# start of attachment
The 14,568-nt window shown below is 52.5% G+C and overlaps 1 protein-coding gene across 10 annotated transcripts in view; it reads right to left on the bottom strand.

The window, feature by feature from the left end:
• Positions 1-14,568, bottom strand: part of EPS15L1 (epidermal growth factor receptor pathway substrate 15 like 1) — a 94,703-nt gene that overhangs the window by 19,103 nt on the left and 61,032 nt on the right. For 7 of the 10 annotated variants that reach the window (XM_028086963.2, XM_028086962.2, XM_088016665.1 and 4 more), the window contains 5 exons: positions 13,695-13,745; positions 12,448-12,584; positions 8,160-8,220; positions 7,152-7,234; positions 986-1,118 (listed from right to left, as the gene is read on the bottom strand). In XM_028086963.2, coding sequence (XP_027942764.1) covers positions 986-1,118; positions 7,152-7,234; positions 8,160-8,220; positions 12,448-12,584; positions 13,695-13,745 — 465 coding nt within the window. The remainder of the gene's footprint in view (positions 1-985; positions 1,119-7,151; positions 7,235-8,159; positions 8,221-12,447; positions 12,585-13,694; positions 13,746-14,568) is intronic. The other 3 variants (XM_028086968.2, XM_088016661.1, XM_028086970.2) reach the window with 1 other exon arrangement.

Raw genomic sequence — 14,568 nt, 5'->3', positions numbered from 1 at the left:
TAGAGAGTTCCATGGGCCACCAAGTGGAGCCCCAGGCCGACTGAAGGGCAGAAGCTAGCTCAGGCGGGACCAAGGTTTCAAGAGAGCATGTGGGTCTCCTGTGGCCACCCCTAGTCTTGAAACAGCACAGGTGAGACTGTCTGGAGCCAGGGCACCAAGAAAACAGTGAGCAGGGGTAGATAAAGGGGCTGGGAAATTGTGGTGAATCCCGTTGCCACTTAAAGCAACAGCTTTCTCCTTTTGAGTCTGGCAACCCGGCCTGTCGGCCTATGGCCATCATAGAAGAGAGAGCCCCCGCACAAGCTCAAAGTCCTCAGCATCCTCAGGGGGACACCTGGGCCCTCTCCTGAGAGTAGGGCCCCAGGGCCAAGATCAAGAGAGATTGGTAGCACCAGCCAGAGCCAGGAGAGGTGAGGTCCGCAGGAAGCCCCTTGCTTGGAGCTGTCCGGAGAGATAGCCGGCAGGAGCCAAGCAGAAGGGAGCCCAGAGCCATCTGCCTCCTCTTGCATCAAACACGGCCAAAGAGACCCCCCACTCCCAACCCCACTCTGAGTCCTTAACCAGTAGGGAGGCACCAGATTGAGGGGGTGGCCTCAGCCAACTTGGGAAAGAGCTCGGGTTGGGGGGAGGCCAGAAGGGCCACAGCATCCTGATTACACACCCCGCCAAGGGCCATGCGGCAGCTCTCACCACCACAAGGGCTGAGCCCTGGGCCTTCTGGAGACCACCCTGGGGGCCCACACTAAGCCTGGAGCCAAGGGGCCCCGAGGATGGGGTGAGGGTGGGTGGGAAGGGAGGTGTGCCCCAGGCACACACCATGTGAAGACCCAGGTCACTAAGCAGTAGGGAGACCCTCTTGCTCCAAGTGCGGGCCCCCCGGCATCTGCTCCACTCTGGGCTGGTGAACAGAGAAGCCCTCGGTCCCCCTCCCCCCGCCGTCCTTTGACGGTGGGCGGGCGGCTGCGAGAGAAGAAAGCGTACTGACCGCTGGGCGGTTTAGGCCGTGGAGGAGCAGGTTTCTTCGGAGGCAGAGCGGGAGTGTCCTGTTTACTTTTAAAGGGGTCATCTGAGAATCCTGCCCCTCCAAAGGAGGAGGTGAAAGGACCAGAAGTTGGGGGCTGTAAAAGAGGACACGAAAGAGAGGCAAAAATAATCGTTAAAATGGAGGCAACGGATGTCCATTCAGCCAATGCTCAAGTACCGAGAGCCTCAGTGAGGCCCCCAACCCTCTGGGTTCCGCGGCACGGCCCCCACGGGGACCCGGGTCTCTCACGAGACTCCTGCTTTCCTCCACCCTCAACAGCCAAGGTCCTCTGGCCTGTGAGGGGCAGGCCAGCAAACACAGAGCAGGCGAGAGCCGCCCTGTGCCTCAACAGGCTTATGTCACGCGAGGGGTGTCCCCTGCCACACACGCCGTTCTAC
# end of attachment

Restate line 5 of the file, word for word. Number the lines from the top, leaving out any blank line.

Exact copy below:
TAGAGAGTTCCATGGGCCACCAAGTGGAGCCCCAGGCCGACTGAAGGGCAGAAGCTAGCTCAGGCGGGACCAAGGTTTCAAGAGAGCATGTGGGTCTCCTGTGGCCACCCCTAGTCTTGAAACAGCACAGGTGAGACTGTCTGGAGCCAGGGCACCAAGAAAACAGTGAGCAGGGGTAGATAAAGGGGCTGGGAAATTGTGGTGAATCCCGTTGCCACTTAAAGCAACAGCTTTCTCCTTTTGAGTCTGGCAACCCGGCCTGTCGGCCTATGGCCATCATAGAAGAGAGAGCCCCCGCACAAGCTCAAAGTCCTCAGCATCCTCAGGGGGACACCTGGGCCCTCTCCTGAGAGTAGGGCCCCAGGGCCAAGATCAAGAGAGATTGGTAGCACCAGCCAGAGCCAGGAGAGGTGAGGTCCGCAGGAAGCCCCTTGCTTGGAGCTGTCCGGAGAGATAGCCGGCAGGAGCCAAGCAGAAGGGAGCCCAGAGCCATCTGCCTCCTCTTGCATCAAACACGGCCAAAGAGACCCCCCACTCCCAACCCCACTCTGAGTCCTTAACCAGTAGGGAGGCACCAGATTGAGGGGGTGGCCTCAGCCAACTTGGGAAAGAGCTCGGGTTGGGGGGAGGCCAGAAGGGCCACAGCATCCTGATTACACACCCCGCCAAGGGCCATGCGGCAGCTCTCACCACCACAAGGGCTGAGCCCTGGGCCTTCTGGAGACCACCCTGGGGGCCCACACTAAGCCTGGAGCCAAGGGGCCCCGAGGATGGGGTGAGGGTGGGTGGGAAGGGAGGTGTGCCCCAGGCACACACCATGTGAAGACCCAGGTCACTAAGCAGTAGGGAGACCCTCTTGCTCCAAGTGCGGGCCCCCCGGCATCTGCTCCACTCTGGGCTGGTGAACAGAGAAGCCCTCGGTCCCCCTCCCCCCGCCGTCCTTTGACGGTGGGCGGGCGGCTGCGAGAGAAGAAAGCGTACTGACCGCTGGGCGGTTTAGGCCGTGGAGGAGCAGGTTTCTTCGGAGGCAGAGCGGGAGTGTCCTGTTTACTTTTAAAGGGGTCATCTGAGAATCCTGCCCCTCCAAAGGAGGAGGTGAAAGGACCAGAAGTTGGGGGCTGTAAAAGAGGACACGAAAGAGAGGCAAAAATAATCGTTAAAATGGAGGCAACGGATGTCCATTCAGCCAATGCTCAAGTACCGAGAGCCTCAGTGAGGCCCCCAACCCTCTGGGTTCCGCGGCACGGCCCCCACGGGGACCCGGGTCTCTCACGAGACTCCTGCTTTCCTCCACCCTCAACAGCCAAGGTCCTCTGGCCTGTGAGGGGCAGGCCAGCAAACACAGAGCAGGCGAGAGCCGCCCTGTGCCTCAACAGGCTTATGTCACGCGAGGGGTGTCCCCTGCCACACACGCCGTTCTAC